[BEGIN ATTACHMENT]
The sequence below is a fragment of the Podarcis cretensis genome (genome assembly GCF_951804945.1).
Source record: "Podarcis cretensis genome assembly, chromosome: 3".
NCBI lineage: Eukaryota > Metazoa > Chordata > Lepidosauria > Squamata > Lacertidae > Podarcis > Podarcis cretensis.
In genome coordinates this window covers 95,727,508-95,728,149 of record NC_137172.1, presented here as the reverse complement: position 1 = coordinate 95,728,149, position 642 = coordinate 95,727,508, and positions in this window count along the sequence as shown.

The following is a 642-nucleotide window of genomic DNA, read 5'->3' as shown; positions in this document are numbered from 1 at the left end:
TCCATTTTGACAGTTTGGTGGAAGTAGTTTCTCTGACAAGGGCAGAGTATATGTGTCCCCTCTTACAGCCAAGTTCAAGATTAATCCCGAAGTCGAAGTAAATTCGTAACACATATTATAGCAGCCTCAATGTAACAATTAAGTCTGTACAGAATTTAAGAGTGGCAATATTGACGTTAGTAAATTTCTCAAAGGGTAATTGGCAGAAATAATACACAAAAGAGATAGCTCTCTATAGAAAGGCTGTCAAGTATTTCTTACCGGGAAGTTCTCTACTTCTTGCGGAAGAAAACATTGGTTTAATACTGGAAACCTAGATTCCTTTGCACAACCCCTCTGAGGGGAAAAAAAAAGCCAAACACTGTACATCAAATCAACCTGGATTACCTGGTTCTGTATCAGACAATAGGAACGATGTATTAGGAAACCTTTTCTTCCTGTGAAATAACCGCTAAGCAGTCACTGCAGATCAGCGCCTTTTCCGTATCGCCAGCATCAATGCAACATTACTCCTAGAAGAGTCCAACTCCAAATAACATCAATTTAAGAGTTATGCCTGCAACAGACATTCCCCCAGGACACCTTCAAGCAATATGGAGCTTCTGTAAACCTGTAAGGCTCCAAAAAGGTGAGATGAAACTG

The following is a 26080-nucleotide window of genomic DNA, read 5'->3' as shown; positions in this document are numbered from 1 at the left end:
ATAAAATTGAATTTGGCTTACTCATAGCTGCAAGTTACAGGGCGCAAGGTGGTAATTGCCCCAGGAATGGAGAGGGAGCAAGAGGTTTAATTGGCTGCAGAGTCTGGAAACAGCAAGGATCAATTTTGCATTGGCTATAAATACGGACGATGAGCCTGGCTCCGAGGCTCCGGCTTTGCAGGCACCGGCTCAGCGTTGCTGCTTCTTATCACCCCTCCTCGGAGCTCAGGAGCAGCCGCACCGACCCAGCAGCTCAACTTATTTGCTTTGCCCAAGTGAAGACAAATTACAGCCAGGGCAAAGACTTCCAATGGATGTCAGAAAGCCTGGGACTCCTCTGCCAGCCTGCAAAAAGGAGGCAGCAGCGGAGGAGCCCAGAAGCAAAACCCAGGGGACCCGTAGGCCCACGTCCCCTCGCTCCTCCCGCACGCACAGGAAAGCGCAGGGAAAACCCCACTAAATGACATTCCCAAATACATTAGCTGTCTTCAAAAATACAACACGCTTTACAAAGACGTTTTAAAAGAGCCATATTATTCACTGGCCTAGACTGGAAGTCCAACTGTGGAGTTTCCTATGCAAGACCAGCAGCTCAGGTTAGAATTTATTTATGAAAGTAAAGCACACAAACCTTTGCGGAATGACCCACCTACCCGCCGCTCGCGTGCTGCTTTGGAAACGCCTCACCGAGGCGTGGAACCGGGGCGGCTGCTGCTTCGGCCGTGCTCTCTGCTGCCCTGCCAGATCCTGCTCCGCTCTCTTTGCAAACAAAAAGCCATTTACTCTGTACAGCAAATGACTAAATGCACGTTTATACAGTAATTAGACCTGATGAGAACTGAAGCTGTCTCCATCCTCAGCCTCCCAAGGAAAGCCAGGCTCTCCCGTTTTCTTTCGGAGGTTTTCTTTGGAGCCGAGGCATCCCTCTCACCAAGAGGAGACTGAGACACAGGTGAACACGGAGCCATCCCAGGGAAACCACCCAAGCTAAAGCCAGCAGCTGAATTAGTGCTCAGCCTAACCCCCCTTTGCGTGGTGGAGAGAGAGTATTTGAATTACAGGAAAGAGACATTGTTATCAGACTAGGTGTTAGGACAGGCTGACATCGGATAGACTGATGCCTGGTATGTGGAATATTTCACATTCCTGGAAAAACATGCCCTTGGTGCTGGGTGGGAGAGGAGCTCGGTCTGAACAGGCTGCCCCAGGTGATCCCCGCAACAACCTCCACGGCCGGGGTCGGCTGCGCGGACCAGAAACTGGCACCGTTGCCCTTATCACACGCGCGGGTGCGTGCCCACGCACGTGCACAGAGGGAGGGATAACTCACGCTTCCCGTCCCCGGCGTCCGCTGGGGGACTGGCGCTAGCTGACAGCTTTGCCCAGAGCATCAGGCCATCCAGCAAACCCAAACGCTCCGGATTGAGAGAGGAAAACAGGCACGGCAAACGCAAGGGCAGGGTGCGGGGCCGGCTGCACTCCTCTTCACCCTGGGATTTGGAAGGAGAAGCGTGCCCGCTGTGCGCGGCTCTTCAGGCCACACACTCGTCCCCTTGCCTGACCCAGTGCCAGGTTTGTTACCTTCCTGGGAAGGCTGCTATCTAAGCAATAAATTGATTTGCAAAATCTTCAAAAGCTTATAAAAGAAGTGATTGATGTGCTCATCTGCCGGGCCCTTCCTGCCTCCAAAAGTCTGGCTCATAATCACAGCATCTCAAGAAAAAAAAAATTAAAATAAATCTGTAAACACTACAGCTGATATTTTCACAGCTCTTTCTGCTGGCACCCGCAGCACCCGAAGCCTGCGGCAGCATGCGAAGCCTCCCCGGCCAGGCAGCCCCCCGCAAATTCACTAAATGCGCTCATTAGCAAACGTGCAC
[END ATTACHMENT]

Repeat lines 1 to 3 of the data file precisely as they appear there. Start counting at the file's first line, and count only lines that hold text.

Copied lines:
The sequence below is a fragment of the Podarcis cretensis genome (genome assembly GCF_951804945.1).
Source record: "Podarcis cretensis genome assembly, chromosome: 3".
NCBI lineage: Eukaryota > Metazoa > Chordata > Lepidosauria > Squamata > Lacertidae > Podarcis > Podarcis cretensis.